## Explorations of Triangle Centers

### Marianne Parsons

Using Geometer's Sketchpad 4.06 we can explore the different centers of any given triangle. Regardless of the type of scalene triangle, as described below, the relationship between these centers remains constant.

In this exploration we will be examining three different types of scalene triangles- obtuse, acute, and right. In each type of triangle, the sum of angles from each vertices is 180 degrees. It is the composition of those angles that determine whether the triangle will be classified as obtuse, acute, or right.

An obtuse triangle is defined as a triangle where one of the vertices has an angle that is GREATER THAN 90 degrees.

In this image, we can see the angle at vertex B is greater than 90 degrees.

A right triangle is defined as a triangle where one of the vertices has an angle that is EQUAL to 90 degrees.

In this image we can see the angle at vertex B is 90 degrees.

An acute triangle is defined as a triangle where each of the vertices has an angle that is LESS THAN 90 degrees.

In this image, we can see all of the angles in the triangle are less than 90 degrees.

### Centroid

First, let's examine the centroid, point P, of our triangles. The centroid is defined by the intersection of the segments drawn from each vertex to the midpoint of the opposite side. These segments are called the medians of our triangles ABC. The centroid is the intersection of these medians.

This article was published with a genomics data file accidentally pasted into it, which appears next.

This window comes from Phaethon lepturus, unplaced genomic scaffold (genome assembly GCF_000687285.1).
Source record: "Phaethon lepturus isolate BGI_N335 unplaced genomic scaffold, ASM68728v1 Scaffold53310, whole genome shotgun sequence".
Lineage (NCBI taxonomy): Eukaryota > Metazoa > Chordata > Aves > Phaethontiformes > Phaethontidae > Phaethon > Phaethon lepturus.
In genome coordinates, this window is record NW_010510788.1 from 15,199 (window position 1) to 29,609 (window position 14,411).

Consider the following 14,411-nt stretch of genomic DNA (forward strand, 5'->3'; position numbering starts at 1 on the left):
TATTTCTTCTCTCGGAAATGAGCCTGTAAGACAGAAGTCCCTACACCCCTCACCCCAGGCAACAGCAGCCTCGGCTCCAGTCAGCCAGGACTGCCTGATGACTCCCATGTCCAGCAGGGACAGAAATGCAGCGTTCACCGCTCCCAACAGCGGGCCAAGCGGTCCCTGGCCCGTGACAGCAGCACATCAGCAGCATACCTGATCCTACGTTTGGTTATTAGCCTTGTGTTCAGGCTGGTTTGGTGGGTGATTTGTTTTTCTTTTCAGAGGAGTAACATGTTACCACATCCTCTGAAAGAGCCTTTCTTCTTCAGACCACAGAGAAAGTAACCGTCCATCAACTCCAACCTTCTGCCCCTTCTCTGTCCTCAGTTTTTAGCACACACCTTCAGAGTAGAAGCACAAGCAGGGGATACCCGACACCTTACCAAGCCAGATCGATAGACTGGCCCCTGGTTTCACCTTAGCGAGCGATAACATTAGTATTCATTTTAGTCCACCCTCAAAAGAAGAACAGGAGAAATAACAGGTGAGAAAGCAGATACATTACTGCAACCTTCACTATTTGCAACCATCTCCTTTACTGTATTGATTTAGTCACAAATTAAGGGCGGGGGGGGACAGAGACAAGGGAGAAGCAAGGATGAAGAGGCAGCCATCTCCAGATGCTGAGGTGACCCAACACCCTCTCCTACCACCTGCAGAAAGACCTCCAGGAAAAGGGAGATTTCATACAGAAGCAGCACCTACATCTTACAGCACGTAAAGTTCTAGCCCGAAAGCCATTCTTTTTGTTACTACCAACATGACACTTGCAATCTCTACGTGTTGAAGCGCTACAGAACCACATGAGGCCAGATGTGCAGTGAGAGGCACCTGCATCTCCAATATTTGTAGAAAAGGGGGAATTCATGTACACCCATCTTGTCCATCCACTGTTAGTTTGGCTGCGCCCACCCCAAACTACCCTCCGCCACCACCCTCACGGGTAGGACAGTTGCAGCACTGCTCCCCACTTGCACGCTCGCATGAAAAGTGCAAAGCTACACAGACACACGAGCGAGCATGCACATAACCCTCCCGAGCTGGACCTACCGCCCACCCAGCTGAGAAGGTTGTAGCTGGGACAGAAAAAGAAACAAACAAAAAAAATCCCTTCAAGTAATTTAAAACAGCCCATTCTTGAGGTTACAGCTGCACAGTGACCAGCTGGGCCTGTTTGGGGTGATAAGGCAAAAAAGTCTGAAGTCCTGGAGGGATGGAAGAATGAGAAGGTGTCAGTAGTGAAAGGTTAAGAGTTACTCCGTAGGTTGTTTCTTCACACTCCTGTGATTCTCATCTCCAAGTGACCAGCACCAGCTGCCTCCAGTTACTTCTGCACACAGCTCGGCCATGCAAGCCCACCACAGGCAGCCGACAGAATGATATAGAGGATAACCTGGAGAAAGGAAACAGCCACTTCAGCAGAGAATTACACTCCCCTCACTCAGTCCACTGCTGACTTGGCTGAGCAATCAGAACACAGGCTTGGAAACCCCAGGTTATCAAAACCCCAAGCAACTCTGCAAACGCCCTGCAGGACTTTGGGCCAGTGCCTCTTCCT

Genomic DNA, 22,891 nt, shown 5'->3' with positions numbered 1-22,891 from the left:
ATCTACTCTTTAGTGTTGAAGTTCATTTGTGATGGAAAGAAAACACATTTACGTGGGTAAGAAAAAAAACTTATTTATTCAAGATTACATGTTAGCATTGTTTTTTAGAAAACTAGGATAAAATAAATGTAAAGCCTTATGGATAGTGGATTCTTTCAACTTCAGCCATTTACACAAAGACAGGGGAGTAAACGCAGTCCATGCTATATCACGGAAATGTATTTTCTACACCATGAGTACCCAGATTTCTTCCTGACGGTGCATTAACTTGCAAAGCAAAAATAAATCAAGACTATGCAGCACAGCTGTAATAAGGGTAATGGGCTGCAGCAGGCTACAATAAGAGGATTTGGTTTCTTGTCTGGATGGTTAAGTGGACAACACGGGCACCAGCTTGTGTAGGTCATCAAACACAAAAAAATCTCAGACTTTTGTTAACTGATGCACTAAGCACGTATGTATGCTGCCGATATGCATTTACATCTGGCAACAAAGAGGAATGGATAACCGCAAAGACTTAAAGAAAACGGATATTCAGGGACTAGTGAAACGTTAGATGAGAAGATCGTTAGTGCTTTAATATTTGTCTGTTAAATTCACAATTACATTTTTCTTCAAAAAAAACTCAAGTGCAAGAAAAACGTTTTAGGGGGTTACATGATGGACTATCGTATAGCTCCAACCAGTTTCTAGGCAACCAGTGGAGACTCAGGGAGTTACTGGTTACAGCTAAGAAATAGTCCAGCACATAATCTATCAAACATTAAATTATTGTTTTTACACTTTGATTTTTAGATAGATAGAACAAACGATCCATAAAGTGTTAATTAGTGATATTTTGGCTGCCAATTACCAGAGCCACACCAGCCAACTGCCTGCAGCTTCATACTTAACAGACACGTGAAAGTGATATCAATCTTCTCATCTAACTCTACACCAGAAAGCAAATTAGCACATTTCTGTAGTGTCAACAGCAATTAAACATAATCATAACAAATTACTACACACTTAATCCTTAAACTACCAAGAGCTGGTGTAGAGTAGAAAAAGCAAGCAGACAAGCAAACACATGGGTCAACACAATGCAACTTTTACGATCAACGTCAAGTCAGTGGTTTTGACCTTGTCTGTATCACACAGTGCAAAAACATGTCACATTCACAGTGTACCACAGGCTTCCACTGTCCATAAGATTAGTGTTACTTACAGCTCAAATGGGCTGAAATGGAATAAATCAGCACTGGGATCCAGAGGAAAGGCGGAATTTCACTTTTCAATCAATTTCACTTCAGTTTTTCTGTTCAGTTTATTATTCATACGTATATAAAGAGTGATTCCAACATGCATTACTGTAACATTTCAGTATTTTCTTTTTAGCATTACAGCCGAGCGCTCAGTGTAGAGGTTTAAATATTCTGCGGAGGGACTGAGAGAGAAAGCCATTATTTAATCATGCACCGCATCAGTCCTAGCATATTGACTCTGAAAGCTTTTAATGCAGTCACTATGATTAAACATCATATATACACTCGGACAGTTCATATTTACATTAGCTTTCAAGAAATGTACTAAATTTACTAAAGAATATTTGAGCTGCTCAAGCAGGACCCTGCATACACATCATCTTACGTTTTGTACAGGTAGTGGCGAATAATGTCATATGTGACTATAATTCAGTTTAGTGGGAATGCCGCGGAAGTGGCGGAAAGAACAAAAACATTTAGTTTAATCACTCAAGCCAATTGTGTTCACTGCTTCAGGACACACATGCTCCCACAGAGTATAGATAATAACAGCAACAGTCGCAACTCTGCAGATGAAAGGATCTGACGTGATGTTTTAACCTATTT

### Orthocenter

Next, let's examine the orthocenter, point O, of our triangles. The orthocenter is defined as the intersection of the three altitudes of our triangles ABC. The altitudes are drawn from the vertices of triangle ABC to a point that is perpendicular to the opposite side.

### Circumcenter

Now, let's examine the circumcenter, point S, of our triangles. The circumcenter is defined by the intersection of the perpendicular bisectors of our triangles ABC. The perpendicular bisectors are drawn as perpendicular lines going through the midpoints of each side.

### Incenter

Finally, let's examine the incenter, point I, of our triangles. The incenter is defined by the intersection of the angle bisectors of our triangles ABC. The angle bisectors are drawn from the vertices of our triangle, and bisect the angles into two equal parts.

Click here to see an animation of our four centers of a triangle, as the triangle moves from obtuse, to right, to acute.

To view the animation you will need to own Geometer's Sketchpad 4.06.

### What can we observe?

The centroid P always lies on the inside of the triangle. This is something we expect because the centroid is defined by the intersection of the triangles medians.

The incenter I always lies on the inside of the triangle as well. This is also something we can expect since the definition of incenter is the intersection of the angle bisectors of each vertices.

Regardless of the shape of our triangle, our circumcenter S, centroid P, and orthocenter O, will always form a straight line. This line is called Euler's Line. The distance between the centers will vary as we adjust the shape of our triangle, however they will always remain in a straight line.